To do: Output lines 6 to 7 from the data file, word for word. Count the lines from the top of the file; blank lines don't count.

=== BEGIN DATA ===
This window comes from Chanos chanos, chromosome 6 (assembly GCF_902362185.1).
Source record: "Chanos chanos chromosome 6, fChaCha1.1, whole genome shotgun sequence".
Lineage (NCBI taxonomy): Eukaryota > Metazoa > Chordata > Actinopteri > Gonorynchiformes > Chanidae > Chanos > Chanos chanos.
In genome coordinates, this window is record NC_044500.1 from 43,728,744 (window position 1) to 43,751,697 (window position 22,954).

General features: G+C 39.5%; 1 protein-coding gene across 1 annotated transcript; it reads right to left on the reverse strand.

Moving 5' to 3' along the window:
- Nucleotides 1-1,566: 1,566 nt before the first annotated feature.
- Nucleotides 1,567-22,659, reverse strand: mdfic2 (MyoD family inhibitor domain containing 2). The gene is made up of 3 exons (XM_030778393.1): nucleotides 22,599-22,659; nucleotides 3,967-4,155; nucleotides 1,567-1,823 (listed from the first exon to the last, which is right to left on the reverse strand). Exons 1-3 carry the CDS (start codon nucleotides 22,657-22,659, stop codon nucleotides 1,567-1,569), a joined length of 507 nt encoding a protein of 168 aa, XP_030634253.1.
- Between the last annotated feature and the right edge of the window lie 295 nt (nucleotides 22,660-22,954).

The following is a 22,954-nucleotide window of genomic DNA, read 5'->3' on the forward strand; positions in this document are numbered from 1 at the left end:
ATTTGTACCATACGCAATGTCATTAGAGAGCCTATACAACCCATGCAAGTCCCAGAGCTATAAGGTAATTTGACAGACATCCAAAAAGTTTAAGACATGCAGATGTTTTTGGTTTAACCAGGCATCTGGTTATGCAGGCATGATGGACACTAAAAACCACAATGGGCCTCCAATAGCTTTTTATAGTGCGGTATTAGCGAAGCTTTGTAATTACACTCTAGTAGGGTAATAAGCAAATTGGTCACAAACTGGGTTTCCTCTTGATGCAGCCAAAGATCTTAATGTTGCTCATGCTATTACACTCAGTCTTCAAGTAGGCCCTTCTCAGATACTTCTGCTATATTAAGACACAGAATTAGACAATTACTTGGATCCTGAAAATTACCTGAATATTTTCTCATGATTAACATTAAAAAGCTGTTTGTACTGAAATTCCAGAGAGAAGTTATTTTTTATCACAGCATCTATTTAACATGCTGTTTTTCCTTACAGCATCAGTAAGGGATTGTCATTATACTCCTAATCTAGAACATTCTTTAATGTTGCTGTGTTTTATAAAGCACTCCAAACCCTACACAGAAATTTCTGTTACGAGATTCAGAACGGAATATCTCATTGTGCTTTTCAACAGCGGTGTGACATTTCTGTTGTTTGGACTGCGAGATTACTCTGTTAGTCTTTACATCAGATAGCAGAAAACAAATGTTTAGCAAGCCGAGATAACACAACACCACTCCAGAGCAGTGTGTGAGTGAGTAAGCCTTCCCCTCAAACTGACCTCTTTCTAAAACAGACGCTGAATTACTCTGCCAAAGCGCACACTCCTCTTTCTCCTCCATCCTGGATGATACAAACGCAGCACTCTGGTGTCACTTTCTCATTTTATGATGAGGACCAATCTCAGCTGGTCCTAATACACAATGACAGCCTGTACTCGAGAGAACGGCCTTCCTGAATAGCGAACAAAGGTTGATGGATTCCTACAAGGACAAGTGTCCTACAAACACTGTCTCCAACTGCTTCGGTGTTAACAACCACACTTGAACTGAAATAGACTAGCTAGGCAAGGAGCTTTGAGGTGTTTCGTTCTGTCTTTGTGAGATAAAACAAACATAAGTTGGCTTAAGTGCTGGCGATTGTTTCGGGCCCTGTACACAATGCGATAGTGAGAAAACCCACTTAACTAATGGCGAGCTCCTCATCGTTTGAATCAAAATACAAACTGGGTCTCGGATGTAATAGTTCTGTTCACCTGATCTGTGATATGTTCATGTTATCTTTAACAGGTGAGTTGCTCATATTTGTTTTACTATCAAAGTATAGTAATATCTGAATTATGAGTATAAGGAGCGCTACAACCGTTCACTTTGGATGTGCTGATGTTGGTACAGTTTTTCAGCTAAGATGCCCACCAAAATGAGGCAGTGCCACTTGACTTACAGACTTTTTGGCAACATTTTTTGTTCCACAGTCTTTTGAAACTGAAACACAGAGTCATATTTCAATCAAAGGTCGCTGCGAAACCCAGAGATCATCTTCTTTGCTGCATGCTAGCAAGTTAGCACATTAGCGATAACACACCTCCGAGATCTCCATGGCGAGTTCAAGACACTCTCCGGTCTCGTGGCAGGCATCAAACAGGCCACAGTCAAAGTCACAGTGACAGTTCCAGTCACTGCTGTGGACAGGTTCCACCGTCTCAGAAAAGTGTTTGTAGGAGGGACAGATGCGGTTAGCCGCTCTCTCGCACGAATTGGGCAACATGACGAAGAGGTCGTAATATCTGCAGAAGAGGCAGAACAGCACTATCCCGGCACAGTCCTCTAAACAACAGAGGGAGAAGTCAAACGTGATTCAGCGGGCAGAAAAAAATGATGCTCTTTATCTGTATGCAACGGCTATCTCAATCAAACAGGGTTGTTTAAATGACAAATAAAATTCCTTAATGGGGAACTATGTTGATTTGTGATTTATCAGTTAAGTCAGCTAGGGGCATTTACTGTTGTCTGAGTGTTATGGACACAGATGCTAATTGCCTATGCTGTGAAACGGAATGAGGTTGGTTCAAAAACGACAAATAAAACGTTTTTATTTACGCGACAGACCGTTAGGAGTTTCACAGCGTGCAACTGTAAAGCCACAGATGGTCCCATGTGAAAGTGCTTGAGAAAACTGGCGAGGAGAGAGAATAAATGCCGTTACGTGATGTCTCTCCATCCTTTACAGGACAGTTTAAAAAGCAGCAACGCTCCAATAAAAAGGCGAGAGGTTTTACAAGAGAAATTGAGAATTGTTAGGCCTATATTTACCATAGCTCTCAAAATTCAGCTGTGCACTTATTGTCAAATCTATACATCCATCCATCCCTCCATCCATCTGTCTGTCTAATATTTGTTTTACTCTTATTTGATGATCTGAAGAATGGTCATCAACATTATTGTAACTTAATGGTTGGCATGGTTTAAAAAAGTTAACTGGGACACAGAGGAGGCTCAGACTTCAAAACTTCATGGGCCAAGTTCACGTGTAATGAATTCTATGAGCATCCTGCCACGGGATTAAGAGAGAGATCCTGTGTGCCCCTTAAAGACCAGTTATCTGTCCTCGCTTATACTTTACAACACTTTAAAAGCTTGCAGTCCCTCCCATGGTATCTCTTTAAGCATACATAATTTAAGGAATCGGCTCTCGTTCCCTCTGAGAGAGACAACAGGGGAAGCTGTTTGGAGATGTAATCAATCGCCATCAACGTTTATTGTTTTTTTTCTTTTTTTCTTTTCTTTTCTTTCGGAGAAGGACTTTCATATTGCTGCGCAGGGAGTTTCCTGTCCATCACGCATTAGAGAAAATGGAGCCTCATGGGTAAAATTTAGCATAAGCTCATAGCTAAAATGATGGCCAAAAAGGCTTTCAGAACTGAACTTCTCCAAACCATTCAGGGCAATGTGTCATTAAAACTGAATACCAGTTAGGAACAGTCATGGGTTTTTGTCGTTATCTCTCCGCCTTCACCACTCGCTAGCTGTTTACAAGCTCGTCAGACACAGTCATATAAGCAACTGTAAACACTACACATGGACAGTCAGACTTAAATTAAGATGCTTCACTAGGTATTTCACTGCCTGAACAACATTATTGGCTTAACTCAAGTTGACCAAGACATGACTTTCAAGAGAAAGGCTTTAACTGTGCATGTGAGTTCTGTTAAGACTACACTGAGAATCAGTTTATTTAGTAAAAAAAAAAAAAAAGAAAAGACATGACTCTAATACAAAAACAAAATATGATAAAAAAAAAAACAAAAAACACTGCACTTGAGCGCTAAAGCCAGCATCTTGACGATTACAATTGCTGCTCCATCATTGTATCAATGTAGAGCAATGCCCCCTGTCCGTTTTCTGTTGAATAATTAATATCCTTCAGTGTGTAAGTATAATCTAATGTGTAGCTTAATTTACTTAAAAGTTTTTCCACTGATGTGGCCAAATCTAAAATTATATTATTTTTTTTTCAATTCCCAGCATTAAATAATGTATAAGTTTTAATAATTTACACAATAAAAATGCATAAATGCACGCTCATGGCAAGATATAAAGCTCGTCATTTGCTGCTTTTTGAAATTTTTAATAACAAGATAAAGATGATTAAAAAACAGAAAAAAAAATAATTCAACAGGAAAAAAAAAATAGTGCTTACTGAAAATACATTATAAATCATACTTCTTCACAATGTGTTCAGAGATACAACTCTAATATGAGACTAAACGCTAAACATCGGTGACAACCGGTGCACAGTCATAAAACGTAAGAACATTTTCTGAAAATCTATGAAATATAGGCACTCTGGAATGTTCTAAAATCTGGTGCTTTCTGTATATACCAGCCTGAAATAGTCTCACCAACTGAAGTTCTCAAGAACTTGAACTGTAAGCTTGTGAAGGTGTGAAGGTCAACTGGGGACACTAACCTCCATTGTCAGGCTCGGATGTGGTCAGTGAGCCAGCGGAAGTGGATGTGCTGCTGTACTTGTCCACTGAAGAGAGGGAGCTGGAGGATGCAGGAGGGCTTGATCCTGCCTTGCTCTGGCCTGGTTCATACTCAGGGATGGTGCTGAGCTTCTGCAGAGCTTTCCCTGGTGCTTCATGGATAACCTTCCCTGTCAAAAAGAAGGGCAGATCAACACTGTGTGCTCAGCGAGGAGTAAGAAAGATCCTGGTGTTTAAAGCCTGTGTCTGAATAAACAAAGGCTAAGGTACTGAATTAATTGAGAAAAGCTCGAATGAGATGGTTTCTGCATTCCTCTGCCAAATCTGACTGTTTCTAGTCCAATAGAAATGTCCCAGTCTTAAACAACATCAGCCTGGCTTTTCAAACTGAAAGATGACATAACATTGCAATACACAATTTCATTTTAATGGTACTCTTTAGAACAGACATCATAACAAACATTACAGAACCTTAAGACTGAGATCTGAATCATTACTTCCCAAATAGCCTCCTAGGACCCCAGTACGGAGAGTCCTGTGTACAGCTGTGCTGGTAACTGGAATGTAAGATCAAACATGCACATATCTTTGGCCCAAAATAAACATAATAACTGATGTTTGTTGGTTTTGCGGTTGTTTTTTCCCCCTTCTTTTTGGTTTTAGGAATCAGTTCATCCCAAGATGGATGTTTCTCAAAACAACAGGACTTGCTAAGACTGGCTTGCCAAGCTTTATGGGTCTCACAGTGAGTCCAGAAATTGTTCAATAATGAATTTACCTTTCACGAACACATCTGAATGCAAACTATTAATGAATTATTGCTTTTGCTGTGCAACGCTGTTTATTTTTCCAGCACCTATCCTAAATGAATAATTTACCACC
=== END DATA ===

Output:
Moving 5' to 3' along the window:
- Nucleotides 1-1,566: 1,566 nt before the first annotated feature.